Asia Represents Best Growth Prospects for Retailers and Consumer-Products Companies

For retail and consumer-products companies, most of Asia continues to present growth opportunities, albeit at a slower rate in the short term, according to a new PricewaterhouseCoopers report, "Glimmers Amid the Gloom."

 

“The outlook for the developed world over the next two years is still uncertain and many retailers and consumer-products companies are expected to put renewed emphasis on emerging markets as an engine of future growth,” says  Carrie Yu, global retail and consumer leader at PricewaterhouseCoopers. “Overall, emerging Asia will be the fastest-growing region in 2010-2013, with a big boost from China and India, particularly for grocery and apparel."

 

The report, "Glimmers Amid the Gloom: The Outlook for the Retail and Consumer Products Sector in Emerging Markets," written in co-operation with the Economist Intelligence Unit, discusses the outlook for six retail and consumer-products sub-sectors in emerging markets and finds that Asia remains particularly buoyant despite the global economic downturn. 

 

According to PwC, China is expected to see positive growth of 7% in 2009 in the food, beverages and tobacco sector.  Private-label had been slow to catch on in Asia compared to the US and in Europe, but now retailers worldwide are reporting increases in sales of private-label goods. In India private-label goods now account for 10-12% of the retail market.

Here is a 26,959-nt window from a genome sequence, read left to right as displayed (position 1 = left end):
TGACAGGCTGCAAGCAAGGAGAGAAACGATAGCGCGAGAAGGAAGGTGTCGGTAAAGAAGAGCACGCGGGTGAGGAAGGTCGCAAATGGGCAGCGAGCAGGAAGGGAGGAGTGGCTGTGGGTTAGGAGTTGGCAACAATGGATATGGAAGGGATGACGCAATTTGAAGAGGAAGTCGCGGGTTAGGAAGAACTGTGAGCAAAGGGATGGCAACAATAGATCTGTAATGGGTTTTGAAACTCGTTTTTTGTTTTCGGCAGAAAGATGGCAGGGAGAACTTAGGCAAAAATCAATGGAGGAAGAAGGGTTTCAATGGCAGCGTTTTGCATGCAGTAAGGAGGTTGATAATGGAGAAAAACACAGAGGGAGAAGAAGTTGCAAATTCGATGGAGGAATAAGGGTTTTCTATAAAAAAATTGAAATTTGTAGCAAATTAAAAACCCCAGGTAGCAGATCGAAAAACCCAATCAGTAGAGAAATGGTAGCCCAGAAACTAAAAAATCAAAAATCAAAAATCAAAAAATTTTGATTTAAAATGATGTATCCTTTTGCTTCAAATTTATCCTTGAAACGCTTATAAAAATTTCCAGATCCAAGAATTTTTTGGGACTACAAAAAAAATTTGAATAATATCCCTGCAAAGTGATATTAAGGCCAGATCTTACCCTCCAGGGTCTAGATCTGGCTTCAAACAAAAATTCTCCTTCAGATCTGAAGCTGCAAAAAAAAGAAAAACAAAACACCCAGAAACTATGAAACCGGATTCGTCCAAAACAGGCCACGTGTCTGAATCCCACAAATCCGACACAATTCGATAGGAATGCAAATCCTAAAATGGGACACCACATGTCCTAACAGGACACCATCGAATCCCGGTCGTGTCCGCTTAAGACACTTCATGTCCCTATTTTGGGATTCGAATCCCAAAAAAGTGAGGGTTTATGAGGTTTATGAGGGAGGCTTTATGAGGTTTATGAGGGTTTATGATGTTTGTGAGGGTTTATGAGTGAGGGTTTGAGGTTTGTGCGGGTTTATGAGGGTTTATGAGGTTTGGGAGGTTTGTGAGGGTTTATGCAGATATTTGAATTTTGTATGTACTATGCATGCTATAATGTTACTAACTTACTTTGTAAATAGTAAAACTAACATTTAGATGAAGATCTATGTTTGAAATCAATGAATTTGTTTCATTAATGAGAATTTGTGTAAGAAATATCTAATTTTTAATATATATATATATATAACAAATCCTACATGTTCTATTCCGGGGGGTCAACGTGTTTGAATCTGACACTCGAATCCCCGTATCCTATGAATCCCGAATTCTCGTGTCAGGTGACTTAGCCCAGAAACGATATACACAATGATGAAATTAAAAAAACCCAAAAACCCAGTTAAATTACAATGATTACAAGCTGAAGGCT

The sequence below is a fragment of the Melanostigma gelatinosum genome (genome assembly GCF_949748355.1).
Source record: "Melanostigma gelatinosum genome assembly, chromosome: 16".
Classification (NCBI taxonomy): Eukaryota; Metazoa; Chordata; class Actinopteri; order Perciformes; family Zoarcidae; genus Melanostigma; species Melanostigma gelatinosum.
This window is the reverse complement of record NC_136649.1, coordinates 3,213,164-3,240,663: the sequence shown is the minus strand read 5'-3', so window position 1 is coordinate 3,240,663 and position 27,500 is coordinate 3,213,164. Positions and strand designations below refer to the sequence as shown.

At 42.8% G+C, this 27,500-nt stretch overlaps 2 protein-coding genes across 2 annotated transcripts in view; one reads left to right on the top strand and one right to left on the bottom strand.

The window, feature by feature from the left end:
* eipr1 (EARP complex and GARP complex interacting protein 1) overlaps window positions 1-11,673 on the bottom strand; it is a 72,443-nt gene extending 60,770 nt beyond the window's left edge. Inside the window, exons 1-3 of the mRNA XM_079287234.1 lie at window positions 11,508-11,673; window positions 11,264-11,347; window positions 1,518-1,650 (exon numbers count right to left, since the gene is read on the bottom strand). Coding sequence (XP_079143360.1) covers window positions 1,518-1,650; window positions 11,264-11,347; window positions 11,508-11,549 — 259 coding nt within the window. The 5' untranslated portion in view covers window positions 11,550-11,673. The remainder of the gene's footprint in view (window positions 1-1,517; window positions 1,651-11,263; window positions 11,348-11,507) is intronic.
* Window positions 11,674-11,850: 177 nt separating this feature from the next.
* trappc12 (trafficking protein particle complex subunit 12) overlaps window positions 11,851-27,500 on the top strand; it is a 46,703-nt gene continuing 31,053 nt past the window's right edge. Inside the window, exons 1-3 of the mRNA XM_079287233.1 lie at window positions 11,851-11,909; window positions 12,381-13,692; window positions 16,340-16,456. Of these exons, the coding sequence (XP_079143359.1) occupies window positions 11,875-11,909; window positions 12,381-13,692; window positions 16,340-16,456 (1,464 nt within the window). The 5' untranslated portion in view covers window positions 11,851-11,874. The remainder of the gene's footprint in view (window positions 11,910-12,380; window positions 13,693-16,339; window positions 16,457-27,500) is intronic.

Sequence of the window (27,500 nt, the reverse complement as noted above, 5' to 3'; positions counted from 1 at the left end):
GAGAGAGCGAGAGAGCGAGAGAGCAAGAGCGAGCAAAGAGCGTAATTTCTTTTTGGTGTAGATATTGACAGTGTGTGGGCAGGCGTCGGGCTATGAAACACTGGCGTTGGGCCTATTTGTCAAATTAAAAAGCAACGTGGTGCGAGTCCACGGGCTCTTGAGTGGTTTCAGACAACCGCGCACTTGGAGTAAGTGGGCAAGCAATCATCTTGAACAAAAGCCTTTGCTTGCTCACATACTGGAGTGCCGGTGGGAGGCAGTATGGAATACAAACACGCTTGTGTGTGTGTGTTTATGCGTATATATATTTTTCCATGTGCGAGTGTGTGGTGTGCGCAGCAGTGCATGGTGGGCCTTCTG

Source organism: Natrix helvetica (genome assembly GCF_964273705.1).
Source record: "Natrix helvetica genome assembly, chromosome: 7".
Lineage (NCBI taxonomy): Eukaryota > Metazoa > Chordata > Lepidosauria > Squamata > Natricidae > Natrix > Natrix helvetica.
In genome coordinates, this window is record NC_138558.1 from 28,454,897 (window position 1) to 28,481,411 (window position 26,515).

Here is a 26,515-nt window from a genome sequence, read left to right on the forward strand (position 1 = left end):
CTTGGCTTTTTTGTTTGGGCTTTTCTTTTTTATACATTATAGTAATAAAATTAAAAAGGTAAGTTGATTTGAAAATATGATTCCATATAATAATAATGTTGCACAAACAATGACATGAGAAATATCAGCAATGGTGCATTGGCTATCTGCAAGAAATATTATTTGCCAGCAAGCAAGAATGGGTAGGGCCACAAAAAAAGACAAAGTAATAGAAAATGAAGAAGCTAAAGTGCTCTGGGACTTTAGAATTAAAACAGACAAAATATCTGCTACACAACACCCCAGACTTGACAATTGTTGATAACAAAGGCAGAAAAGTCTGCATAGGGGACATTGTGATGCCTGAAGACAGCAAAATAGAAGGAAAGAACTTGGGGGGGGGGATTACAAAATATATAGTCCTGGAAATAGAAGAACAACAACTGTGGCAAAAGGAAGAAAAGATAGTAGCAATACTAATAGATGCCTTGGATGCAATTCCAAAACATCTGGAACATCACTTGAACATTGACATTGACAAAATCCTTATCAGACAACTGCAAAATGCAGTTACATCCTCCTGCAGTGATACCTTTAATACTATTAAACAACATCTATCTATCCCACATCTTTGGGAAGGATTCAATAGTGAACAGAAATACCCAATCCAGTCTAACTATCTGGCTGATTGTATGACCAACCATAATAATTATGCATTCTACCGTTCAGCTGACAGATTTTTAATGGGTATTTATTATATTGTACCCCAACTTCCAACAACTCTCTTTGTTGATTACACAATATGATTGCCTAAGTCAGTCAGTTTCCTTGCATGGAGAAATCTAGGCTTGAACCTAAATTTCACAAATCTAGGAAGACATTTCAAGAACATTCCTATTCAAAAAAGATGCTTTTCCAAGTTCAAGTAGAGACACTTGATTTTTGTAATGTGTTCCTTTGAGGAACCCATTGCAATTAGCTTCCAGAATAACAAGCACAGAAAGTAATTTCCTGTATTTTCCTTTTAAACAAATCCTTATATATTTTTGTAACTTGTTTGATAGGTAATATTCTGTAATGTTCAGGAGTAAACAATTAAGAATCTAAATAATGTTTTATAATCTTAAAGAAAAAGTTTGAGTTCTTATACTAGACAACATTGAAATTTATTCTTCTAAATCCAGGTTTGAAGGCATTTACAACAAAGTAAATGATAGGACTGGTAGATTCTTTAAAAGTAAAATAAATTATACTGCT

For apparel retailers, Asia is the most promising growth region. China and India are both expecting double-digit growth in sales. In China the high-end apparel market is dominated by international brands from France, Germany, Italy, Japan, US, UK and South Korea.

 

The study also finds that fast food is proving to be recession-proof in emerging markets. Because the fast-food sector works from a franchise model, expansion into emerging markets has been rapid and comparatively low-risk in financial terms. In Asia, affluent consumers are trading down from fine-dining options, but they and lower-income consumers continue to be able to afford to eat out. Restaurant chains are rapidly increasing their outlets and are keeping costs down to fund this expansion.

PwC says that the fast moving consumer goods (FMCG) sector faces competitive threats from retailers’ private-label goods. FMCG companies face an increasingly competitive environment, as consumers focus more on cost and less on brand name. The trend across Asia and Latin America is for firms to penetrate markets more deeply and reach lower-income consumers such as through smaller packaging sizes rendering products more affordable to rural populations.

 

As for sales of luxury brands, Asia has the brightest outlook by comparison, with 15,300 households estimated to have a net wealth of over US$1m in 2008. By 2015, China is forecast to become the world’s top buyer of luxury goods. India also has huge potential, but regulation is preventing rapid expansion.

 

As for consumer electronics companies, the picture is rosy in Asia where consumers are likely to continue spending on electronics, particularly on TVs and computers.

 

“The global economic picture continues to improve, but there is a chance of a fallback in growth in 2011 in developed markets as the effect of stimulus packages wears off. Yet in China, job creation will continue to fuel private consumption, which means that the economy – and the retail market – will overshoot even the government’s targets. India will not be far behind, though it may prove more vulnerable to global trends,” says Laurel West, Asia director of industry & management research at the Economist Intelligence Unit.

 

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